William Hall, VC (1827-1904) was the first Black person, the first Nova Scotian, and the third Canadian to receive the British Empire’s highest award for bravery, the Victoria Cross. He spent much of his life in Summerville and Hantsport, Nova Scotia, the son of formerly enslaved refugees who arrived in the province following the War of 1812. Hall was awarded the Victoria Cross for his efforts defending the British forces at Lucknow, India, during the Indian Rebellion against British East India Company.
Nova Scotia Archives has digitized all our known archival records relating to William Hall, VC, his commemoration, and his legacy. Included are records from the William Hall collection, which primarily document the memorialization of William Hall at Hantsport through correspondence, research notes, newspaper clippings and minutes of the William Hall Victoria Cross Memorial steering committee.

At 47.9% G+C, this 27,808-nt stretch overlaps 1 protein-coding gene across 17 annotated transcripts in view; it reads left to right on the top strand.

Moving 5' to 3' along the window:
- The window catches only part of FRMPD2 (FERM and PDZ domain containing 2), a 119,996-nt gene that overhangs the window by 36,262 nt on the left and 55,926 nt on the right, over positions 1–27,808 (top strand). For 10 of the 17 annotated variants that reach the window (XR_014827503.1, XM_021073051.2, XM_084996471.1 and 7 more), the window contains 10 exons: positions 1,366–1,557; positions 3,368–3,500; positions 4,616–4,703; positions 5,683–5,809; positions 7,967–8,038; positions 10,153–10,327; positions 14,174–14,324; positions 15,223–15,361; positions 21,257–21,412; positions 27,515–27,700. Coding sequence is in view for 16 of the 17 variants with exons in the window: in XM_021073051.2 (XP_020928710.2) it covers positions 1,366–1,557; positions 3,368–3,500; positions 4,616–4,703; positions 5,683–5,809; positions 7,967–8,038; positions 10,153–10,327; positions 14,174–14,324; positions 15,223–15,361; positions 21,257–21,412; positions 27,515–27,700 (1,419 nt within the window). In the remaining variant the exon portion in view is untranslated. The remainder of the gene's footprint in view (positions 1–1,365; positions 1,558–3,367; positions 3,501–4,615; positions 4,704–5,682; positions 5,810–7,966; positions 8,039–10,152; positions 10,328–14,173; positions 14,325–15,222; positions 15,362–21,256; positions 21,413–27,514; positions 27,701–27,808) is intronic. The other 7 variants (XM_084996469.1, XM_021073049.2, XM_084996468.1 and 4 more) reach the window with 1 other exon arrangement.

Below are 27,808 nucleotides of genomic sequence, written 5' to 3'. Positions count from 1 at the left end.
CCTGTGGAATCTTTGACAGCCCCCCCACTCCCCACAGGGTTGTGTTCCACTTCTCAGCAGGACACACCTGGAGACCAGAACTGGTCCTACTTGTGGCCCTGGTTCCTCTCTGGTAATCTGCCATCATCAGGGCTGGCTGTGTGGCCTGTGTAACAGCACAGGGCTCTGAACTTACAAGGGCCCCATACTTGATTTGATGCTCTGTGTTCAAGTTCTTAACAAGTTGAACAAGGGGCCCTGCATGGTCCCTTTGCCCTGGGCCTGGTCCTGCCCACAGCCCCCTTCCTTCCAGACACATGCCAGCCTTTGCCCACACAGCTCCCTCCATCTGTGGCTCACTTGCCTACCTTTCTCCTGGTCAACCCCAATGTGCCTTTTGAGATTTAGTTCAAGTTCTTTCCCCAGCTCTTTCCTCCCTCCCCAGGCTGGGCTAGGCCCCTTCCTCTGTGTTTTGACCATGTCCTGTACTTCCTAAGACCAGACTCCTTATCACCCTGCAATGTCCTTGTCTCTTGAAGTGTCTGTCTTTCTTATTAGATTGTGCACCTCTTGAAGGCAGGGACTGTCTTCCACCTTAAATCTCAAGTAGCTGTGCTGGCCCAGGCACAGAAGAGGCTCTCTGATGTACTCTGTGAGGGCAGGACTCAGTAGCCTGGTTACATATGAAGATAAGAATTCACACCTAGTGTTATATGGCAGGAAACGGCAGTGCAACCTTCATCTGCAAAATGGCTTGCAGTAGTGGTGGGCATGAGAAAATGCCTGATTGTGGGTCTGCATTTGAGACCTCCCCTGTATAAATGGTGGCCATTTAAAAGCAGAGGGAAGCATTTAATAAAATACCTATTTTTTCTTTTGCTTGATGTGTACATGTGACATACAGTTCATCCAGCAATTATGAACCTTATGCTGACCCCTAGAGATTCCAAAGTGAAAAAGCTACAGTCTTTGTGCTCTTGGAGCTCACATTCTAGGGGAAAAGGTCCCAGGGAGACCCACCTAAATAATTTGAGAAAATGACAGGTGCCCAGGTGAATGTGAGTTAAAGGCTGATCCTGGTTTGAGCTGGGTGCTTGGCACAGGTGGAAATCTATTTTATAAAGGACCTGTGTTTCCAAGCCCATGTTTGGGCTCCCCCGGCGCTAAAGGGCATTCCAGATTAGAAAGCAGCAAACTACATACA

Also included in this resource are records documenting the search for William Hall’s missing medals. In the 1960s, Rear Admiral Hugh F. Pullen was part of the effort to locate the missing Victoria Cross and campaign medals awarded to Hall with the hopes that the medals could be displayed in the Atlantic Provinces Pavilion of the Canadian World’s Exhibition (Expo ’67). The medals were eventually located on display in the Royal Naval Barracks in Portsmouth, England, and are now on display at the Maritime Museum of the Atlantic and the Black Cultural Centre.
Nova Scotia Archives — https://archives.novascotia.ca/hall/
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